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Re: how many roots must DNS have before it's considered broken (Re: ISP network design of non-authoritative caches)
- From: Steven M. Bellovin
- Date: Mon Nov 19 17:54:08 2001
In message <email@example.com>, Simon Higgs writ
>At 05:21 AM 11/19/01 +0000, you wrote:
>>Once we start down the slippery slope of "I'm a root too", how
>>many different ad hoc DNS "universes" (for lack of better
>>term) must we have before we decide that things are "broken"?
>Two. That happened back in 1996 when the IANA TLD applicants began getting
>their glue added to AlterNIC. Today lack of entry in the root has created a
>dozen or so more alt.roots. Now people are beginning to notice the
>consequences (i.e. the .US zone is now causing cache pollution outside the
>legacy root since it's using the ICANN .BIZ name servers - and that .BIZ
>isn't recognized by all the alt.roots).
See what happens when there's more than one root?
>But it's OK. Really. There's only one root. Honest. Except for this one,
>which is being run with all the usual I* blessings:
>>Maintaining a single, authoritative root seems, IMHO, to be a
>>Good Thing. Given multiple registries, namespace collisions
>>would get ugly -- and, even in the absence of collisions, let us
>>consider "reachability" issues.
Don't confuse the question of the number of servers with the technical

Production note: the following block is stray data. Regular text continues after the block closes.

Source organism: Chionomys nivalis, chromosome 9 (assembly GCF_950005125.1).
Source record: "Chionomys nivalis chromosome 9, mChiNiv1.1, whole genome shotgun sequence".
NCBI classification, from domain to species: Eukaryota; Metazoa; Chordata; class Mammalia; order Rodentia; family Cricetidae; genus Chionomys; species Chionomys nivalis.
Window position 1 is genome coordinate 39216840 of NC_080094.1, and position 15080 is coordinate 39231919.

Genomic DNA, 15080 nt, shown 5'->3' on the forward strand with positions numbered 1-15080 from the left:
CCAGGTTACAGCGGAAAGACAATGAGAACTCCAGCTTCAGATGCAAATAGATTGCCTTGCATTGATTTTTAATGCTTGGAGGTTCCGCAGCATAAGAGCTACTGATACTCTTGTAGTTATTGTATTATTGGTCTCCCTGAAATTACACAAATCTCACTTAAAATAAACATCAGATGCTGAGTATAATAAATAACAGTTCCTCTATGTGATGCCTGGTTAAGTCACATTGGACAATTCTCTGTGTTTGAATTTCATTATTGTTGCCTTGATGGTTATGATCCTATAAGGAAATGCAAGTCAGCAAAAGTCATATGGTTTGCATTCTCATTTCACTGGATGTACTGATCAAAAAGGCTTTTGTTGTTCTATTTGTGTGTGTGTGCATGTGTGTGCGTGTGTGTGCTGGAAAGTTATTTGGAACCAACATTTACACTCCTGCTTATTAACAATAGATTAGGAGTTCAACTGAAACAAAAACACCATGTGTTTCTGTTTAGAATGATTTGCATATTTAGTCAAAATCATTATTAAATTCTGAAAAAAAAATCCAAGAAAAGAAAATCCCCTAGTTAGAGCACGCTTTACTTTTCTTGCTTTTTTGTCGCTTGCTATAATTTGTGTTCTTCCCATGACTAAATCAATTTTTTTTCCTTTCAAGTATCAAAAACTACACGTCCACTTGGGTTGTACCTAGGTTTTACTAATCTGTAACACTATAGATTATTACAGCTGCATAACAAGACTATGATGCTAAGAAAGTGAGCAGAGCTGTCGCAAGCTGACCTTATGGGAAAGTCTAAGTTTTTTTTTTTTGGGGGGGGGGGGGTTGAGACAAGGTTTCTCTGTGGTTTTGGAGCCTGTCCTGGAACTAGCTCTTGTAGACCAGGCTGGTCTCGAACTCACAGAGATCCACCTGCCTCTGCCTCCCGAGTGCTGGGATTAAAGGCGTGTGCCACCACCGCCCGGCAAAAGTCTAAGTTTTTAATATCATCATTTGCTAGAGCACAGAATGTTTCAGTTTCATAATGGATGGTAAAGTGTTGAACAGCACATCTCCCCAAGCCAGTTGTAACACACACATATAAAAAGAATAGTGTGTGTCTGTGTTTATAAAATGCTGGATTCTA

question of what a root is; that's determined by the content.
>That's the point. Getting the alt.root "universes" to cooperate is an
>exercise similar to "cat herding", but it has to start somewhere.
Please -- if folks "co-operate" properly, there's one root. Don't
confuse the question of how many roots there should be with who should
decide the contents. Whether or not ICANN should be the sole
decision-maker is a purely political question, and out of scope on the
>DNS is not a sacred cow that cannot be replaced by something better.
Sure -- my estimate is that that will take ~8 years: 1-2 years to
design, 1-2 years of coding, testing, and interoperability testing, at
5 years for the installed base of machines to be replaced, since most
machines are never upgraded. And you have to climb uphill against that
installed base, and against folks who don't understand why they should
populate your new database when they've already populated (and paid,
both directly and in support costs), for the existing database.
I'm not saying that you're wrong -- in fact, I agree that the current
scheme is showing its age in many different ways -- but don't
underestimate the difficulty of replacing it. (The only similar
example I can think of, in terms of its impact on both end systems and
the infrastructure, is IPv6 -- and we all know how much of that is
--Steve Bellovin, http://www.research.att.com/~smb
Full text of "Firewalls" book now at http://www.wilyhacker.com